I, Tituba, Black Witch of Salem

I, Tituba, Black Witch of Salem

by

Maryse Condé

Teachers and parents! Struggling with distance learning? Our Teacher Edition on I, Tituba, Black Witch of Salem can help.

I, Tituba, Black Witch of Salem: Part 1: Chapter 8 Summary & Analysis

Summary
Analysis
Tituba creates a “lament” for her aborted child; in this poem, she sings about losing a moonstone at the bottom of a lake. Tituba teaches the tune to Betsey, and she is surprised to hear Abigail humming it as well. However, Tituba reflects that Abigail is indeed “but a child,” and she comforts herself that “a child could not be dangerous.”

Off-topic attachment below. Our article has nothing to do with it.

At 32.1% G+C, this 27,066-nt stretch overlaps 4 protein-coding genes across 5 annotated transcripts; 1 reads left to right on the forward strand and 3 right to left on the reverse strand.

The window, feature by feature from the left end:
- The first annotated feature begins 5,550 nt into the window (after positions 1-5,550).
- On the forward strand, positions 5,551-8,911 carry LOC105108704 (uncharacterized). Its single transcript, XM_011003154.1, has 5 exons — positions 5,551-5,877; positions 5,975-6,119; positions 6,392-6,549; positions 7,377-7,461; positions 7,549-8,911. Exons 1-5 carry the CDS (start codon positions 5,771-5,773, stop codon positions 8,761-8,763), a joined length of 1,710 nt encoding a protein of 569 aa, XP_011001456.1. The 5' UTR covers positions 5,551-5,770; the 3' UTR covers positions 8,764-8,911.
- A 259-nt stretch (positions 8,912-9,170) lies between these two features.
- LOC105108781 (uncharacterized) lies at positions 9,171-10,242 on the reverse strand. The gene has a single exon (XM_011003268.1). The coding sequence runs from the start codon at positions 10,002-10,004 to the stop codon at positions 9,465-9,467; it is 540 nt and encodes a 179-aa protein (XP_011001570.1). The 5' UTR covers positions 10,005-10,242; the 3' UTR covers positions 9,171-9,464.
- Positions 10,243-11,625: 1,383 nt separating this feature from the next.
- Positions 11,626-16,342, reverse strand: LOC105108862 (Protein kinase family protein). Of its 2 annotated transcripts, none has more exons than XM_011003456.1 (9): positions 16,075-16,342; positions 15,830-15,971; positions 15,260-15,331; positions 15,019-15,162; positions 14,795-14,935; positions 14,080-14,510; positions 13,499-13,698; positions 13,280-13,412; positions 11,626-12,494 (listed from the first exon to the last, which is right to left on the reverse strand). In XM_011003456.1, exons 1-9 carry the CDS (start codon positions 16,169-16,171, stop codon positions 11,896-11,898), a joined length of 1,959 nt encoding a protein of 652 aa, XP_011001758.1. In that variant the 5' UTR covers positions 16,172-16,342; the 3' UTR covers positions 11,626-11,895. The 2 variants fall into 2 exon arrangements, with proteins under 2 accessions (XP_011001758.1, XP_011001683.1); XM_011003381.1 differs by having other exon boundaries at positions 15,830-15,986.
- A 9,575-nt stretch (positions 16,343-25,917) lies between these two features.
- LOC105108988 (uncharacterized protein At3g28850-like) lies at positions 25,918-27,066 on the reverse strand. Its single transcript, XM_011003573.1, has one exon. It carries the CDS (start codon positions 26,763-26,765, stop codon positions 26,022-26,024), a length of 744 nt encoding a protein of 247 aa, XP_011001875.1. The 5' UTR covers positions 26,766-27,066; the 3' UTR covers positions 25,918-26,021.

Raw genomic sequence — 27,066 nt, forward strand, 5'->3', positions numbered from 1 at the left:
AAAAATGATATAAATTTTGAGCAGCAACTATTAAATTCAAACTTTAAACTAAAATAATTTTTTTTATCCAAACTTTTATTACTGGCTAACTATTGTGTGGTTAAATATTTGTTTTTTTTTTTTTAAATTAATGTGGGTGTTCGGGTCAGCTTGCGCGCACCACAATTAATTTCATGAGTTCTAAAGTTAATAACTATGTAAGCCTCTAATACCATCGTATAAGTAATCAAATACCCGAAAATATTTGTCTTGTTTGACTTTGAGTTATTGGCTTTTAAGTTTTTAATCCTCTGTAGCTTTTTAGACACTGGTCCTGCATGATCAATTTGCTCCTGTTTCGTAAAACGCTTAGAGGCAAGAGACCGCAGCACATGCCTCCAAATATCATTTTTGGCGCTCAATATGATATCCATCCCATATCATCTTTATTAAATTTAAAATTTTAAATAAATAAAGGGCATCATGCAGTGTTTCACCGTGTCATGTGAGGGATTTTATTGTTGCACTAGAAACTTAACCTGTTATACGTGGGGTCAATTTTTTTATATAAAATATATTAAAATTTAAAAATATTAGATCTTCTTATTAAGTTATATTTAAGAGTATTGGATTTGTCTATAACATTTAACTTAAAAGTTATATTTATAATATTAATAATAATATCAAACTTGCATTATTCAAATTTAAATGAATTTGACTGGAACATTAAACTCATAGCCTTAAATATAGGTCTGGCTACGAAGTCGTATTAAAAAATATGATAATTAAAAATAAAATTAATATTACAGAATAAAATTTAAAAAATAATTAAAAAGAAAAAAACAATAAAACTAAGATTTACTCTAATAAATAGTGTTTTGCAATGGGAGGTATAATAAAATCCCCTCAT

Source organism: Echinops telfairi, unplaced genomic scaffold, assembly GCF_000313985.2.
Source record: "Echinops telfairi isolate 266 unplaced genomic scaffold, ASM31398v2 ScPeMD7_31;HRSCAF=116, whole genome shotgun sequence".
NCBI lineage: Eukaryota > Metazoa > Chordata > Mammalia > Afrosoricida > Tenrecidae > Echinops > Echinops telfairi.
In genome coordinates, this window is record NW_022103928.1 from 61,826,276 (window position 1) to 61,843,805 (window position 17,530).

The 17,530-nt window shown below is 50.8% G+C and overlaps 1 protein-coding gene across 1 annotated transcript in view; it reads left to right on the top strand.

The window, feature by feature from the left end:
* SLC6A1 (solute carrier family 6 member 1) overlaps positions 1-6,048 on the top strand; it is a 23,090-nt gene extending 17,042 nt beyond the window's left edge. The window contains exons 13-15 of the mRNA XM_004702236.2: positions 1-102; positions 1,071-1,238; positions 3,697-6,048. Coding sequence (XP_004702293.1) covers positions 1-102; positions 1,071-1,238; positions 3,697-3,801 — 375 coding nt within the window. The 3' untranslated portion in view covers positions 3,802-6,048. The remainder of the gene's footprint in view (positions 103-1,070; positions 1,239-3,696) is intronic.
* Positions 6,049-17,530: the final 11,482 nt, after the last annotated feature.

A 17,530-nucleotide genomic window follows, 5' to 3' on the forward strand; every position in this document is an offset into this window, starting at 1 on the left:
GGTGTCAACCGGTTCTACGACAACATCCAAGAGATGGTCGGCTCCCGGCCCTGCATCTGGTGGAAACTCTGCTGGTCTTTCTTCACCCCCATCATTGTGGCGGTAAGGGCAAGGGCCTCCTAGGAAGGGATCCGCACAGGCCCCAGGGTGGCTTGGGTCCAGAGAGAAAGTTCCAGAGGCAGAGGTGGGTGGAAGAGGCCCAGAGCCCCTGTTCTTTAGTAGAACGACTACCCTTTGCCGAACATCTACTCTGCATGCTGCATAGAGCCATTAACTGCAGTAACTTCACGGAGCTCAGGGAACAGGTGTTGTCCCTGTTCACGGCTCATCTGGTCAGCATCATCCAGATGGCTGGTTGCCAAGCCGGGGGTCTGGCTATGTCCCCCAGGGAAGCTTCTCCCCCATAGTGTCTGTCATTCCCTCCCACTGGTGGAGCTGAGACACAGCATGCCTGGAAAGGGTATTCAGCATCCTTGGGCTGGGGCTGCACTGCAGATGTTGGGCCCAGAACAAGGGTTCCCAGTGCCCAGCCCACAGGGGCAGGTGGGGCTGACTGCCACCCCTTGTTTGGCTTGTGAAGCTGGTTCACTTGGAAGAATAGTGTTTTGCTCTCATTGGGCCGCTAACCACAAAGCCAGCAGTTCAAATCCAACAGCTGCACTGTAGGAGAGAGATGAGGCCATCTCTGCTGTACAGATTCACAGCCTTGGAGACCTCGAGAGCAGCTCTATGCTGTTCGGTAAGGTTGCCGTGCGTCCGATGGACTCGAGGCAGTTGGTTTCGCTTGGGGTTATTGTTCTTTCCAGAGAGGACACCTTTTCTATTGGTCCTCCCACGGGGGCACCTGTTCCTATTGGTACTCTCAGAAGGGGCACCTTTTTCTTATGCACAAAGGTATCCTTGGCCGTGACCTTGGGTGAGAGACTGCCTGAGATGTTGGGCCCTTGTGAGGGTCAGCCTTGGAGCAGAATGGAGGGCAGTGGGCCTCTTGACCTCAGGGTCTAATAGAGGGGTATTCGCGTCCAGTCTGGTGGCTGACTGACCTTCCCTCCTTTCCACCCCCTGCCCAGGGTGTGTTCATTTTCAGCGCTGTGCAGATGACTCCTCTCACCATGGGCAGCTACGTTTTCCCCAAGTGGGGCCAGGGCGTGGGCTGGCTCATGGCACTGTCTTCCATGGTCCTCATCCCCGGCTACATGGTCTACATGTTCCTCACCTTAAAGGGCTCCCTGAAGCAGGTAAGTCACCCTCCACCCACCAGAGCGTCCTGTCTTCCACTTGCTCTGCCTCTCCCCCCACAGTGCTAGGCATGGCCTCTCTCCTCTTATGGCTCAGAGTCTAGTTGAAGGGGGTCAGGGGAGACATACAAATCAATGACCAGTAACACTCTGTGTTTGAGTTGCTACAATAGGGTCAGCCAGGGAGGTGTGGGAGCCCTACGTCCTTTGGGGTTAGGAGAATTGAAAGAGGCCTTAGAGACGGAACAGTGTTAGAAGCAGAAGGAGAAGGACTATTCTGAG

As with the earlier short section, whenever Tituba slips into real grief, the form of the novel changes, reflecting Tituba’s pain and confusion. This passage also shows how generous Tituba is, as she tries to find ways to empathize with Abigail even after Abigail’s repeated cruelties.
Themes
Slavery and Daily Life  Theme Icon
Desire, Patriarchy and the Difficulty of Feminism Theme Icon
Archival History vs. Memory Theme Icon
Quotes